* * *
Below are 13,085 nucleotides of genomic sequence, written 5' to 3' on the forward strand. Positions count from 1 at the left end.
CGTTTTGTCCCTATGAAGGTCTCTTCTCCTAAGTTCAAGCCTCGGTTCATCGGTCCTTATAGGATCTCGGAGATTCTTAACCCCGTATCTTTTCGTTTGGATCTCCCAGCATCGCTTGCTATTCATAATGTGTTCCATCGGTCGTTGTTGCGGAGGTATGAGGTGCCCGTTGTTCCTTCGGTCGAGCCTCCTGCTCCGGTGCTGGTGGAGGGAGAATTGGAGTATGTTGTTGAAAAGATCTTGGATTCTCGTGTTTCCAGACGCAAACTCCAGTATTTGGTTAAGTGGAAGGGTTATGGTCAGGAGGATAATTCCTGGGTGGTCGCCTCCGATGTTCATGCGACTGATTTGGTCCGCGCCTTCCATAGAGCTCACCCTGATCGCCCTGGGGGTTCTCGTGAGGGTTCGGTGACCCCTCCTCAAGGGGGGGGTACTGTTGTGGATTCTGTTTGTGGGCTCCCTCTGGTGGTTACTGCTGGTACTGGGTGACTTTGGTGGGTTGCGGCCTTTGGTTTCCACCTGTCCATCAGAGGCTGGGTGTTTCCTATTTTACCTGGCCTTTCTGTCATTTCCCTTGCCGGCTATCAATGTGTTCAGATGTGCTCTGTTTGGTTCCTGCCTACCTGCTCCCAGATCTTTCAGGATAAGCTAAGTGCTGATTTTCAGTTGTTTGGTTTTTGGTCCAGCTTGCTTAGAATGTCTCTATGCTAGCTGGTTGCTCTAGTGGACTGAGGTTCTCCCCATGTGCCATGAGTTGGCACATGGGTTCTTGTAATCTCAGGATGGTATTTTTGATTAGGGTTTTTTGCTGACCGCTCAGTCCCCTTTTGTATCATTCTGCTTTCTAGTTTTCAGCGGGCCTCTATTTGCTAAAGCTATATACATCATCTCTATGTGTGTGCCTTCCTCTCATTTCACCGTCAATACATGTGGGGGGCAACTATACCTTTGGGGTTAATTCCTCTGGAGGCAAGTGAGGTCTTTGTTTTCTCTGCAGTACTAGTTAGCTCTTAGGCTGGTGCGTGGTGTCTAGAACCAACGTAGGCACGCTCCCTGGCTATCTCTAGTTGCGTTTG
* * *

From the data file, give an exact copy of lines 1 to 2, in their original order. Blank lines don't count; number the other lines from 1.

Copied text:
Below are 13,085 nucleotides of genomic sequence, written 5' to 3' on the forward strand. Positions count from 1 at the left end.
CGTTTTGTCCCTATGAAGGTCTCTTCTCCTAAGTTCAAGCCTCGGTTCATCGGTCCTTATAGGATCTCGGAGATTCTTAACCCCGTATCTTTTCGTTTGGATCTCCCAGCATCGCTTGCTATTCATAATGTGTTCCATCGGTCGTTGTTGCGGAGGTATGAGGTGCCCGTTGTTCCTTCGGTCGAGCCTCCTGCTCCGGTGCTGGTGGAGGGAGAATTGGAGTATGTTGTTGAAAAGATCTTGGATTCTCGTGTTTCCAGACGCAAACTCCAGTATTTGGTTAAGTGGAAGGGTTATGGTCAGGAGGATAATTCCTGGGTGGTCGCCTCCGATGTTCATGCGACTGATTTGGTCCGCGCCTTCCATAGAGCTCACCCTGATCGCCCTGGGGGTTCTCGTGAGGGTTCGGTGACCCCTCCTCAAGGGGGGGGTACTGTTGTGGATTCTGTTTGTGGGCTCCCTCTGGTGGTTACTGCTGGTACTGGGTGACTTTGGTGGGTTGCGGCCTTTGGTTTCCACCTGTCCATCAGAGGCTGGGTGTTTCCTATTTTACCTGGCCTTTCTGTCATTTCCCTTGCCGGCTATCAATGTGTTCAGATGTGCTCTGTTTGGTTCCTGCCTACCTGCTCCCAGATCTTTCAGGATAAGCTAAGTGCTGATTTTCAGTTGTTTGGTTTTTGGTCCAGCTTGCTTAGAATGTCTCTATGCTAGCTGGTTGCTCTAGTGGACTGAGGTTCTCCCCATGTGCCATGAGTTGGCACATGGGTTCTTGTAATCTCAGGATGGTATTTTTGATTAGGGTTTTTTGCTGACCGCTCAGTCCCCTTTTGTATCATTCTGCTTTCTAGTTTTCAGCGGGCCTCTATTTGCTAAAGCTATATACATCATCTCTATGTGTGTGCCTTCCTCTCATTTCACCGTCAATACATGTGGGGGGCAACTATACCTTTGGGGTTAATTCCTCTGGAGGCAAGTGAGGTCTTTGTTTTCTCTGCAGTACTAGTTAGCTCTTAGGCTGGTGCGTGGTGTCTAGAACCAACGTAGGCACGCTCCCTGGCTATCTCTAGTTGCGTTTG